“U.S. Force Posture Strategy in the Asia Pacific Region: An Independent Assessment,” Center for Strategic and International Studies, by David J. Berteau and Michael J. Green. Washington DC: August 2012. http://csis.org/files/ publication/120814_FINAL_PACOM_optimized.pdf, 20. 6
and 5,000 Department of Defense (DoD) personnel in Japan, with nearly half being stationed on Okinawa.7 The MCAS Futenma issue presents the US with a dichotomy between ensuring peace and security in the Asia Pacific region and continuing healthy bilateral relations with Japan. Apart from noise complaints, severe overcrowding of military presence in local areas, and Japanese anti-occupation tendencies, an important reason for seeking a negotiated settlement to MCAS Futenma is to not hurt the security alliance at the expense of the local population. Leaders in Tokyo frequently could not invest enough political capital to reduce the US presence through the local government as security arrangements were strictly between Tokyo and Washington.8 Understanding the lack of local political clout, the US wants to relocate the base so as to not alienate those that Americans are protecting. Several agreements have been established to aid both governments in formulating a policy toward the baseâ€™s relocation. The 1996 US-Japan Special Action Committee on Okinawa (SACO) marked the first initiative at redistributing the presence of USFJ. This established a plan to realign and reduce US facilities areas consistent with current treaty obligations, while also mandating 21% of total acreage in Okinawa held by USFJ back to Japan, including MCAS Futenma.9 Further, a roadmap established in May 2006 detailed the groundwork for realigning USFJ and constructing the Futenma Replacement Facility (FRF) at Camp Schwab, located offshore of the Henoko area of Nago City, Japan. This roadmap called for moving 8,000 Third
U.S. Library of Congress. Congressional Research Service. The U.S. Military Presence in Okinawa and the Futenma Base Controversy, by Emma Chanlett-Avery and Ian E. Rinehart, CRS Report R42645. Washington DC: Office of Congressional Information and Publishing, August 3, 2012. http://www.fas.org/sgp/crs/natsec/R42645.pdf, 8. 8
Ministry of Foreign Affairs of Japan. The SACO Final Report. December 2, 1996. by Minister of Foreign Affairs Ikeda, Minister of State for Defense Kyuma, Secretary of Defense Perry, and Ambassador Mondale. http:// www.mofa.go.jp/region/n-america/us/security/96saco1.html.
Marine Expeditionary Force (III MEF) and their dependents from Okinawa to Guam.10 However, there were several caveats: troop relocation were dependent on “tangible progress toward completion” of the FRF and Japan’s financial contributions to development in Guam, while land returns were dependent on completing the relocation of III MEF personnel from Futenma to the FRF and Guam.11 As projected costs escalated, Congress intervened with its power of the purse. A May 2011 GAO report concluded that the DoD neither adequately estimated costs nor explored other alternatives for reshaping military presence in Japan and Guam.12 Subsequently, Congress rejected the Obama administration’s FY2012 and FY2013 National Defense Authorization Acts, P.L. 112-81 and P.L 112-239. Section 2207 of the former budget prohibits funds authorized under the act, as well as amounts provided by the Japanese government, from being obligated to implement the planned realignment of III MEF to Guam until certain justifications and assessments are provided.13 The initial estimate was an expense of $10.3b to move 8,000 marines and their dependents to Guam, but the GAO reported that the actual costs would be more than double the DoD estimate at $23.9b.14 A recent initiative in April 2012 has moved the US-Japan negotiations on MCAS Futenma in a positive direction. Both parties agreed to “delink” the transfer of III MEF from 10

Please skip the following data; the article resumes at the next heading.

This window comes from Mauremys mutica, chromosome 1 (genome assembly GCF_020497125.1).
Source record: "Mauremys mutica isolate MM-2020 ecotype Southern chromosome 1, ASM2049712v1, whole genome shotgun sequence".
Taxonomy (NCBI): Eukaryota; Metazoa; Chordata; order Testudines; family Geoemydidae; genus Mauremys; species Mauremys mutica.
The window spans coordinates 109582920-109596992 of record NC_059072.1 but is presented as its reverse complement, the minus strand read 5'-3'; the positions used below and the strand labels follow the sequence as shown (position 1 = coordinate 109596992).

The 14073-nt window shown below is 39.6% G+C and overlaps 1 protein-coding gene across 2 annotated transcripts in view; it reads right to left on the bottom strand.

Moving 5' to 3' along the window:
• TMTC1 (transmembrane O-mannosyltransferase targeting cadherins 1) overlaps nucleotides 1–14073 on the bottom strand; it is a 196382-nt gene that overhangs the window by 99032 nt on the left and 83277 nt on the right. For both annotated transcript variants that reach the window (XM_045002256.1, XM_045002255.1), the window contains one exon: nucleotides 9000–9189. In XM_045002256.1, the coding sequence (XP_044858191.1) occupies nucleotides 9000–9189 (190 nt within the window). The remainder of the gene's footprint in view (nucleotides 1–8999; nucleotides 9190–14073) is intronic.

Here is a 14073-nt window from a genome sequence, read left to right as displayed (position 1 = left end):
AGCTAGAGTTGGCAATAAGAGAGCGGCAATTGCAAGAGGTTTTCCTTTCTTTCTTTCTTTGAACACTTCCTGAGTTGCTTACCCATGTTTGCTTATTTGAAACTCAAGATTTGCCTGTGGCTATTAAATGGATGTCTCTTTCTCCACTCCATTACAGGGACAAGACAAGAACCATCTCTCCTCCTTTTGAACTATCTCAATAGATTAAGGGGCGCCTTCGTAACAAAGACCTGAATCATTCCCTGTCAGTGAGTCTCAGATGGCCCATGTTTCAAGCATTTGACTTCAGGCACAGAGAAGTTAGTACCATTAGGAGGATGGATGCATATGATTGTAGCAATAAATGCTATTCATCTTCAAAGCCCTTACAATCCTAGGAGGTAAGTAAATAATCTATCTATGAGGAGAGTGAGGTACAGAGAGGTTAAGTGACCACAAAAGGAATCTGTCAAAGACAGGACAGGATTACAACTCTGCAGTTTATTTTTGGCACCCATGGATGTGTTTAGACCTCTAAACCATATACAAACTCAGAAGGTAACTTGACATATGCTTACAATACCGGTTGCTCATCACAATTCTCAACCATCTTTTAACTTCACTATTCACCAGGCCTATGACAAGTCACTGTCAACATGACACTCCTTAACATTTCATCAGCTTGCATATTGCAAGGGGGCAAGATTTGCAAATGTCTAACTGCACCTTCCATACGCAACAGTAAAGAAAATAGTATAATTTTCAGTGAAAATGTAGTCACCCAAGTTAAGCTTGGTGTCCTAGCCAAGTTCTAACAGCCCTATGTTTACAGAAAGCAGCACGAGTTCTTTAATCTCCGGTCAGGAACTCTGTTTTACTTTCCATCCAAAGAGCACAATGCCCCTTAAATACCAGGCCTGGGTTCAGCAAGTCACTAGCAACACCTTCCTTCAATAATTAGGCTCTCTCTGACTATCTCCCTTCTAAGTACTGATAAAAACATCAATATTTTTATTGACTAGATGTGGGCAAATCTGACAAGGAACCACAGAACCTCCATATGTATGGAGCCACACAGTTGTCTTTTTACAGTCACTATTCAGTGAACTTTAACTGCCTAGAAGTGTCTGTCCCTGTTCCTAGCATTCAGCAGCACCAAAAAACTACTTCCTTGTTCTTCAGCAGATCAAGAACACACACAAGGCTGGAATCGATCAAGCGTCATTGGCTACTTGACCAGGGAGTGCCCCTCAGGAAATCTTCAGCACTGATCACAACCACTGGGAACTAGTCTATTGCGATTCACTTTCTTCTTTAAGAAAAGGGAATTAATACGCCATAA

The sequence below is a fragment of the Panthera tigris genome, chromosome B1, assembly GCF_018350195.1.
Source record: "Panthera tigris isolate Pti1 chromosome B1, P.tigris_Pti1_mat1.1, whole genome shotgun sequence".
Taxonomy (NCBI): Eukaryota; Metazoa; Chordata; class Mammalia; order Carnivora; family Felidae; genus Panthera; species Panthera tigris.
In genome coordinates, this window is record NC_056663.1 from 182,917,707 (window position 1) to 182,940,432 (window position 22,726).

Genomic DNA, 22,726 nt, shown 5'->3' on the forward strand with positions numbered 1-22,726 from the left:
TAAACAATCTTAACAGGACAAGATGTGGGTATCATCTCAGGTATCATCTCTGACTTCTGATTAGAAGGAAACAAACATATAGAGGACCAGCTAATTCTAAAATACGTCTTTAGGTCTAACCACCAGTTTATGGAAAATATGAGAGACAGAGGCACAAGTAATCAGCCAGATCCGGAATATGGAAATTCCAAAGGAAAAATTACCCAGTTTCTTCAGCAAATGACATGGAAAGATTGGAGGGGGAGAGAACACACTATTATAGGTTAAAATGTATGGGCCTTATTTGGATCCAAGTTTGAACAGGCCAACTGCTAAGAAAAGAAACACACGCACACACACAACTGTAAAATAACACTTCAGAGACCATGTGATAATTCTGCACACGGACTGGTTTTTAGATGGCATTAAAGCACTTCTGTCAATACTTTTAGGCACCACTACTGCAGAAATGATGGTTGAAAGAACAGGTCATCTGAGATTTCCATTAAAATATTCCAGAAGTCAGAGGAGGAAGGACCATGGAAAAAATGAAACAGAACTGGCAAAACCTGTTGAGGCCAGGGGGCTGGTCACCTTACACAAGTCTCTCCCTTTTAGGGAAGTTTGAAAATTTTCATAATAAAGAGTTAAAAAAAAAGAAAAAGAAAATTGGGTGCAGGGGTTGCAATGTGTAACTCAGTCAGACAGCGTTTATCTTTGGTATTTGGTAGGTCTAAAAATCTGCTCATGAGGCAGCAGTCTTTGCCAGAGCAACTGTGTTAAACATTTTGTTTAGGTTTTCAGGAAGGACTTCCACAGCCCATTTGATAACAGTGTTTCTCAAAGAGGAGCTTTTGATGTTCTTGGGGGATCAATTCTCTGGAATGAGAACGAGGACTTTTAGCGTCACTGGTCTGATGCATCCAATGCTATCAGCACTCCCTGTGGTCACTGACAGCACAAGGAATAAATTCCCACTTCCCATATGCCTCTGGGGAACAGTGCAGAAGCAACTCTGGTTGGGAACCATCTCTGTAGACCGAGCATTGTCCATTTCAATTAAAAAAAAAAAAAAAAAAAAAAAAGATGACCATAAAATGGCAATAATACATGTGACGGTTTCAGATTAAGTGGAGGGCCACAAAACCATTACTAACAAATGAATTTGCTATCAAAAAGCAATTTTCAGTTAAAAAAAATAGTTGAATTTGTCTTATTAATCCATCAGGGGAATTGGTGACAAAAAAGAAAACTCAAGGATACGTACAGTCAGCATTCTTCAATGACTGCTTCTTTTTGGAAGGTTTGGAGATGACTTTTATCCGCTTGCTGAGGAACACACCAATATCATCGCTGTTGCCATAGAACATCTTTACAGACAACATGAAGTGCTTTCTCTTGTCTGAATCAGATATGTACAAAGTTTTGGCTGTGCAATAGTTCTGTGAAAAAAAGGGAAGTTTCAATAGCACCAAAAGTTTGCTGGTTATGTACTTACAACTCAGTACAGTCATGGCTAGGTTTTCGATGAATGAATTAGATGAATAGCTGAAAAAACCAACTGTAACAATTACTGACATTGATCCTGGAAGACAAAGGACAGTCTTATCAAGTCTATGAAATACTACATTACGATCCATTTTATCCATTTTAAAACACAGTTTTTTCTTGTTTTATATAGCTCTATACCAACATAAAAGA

Berteau and Green, “U.S. Force Posture,” 23.
Chanlett-Avery and Rinehart, The U.S. Military Presence, 6.
U.S. Government Accountability Office. Report to the Subcommittee on Military Construction, Veterans Affairs, and Related Agencies, Committee on Appropriations, U.S. Senate. Defense Management: Comprehensive Cost Information and Analysis of Alternatives Needed to Assess Military Posture in Asia, GAO-11-316. Washington DC: May 2011. http://www.gao.gov/new.items/d11316.pdf, 8. 13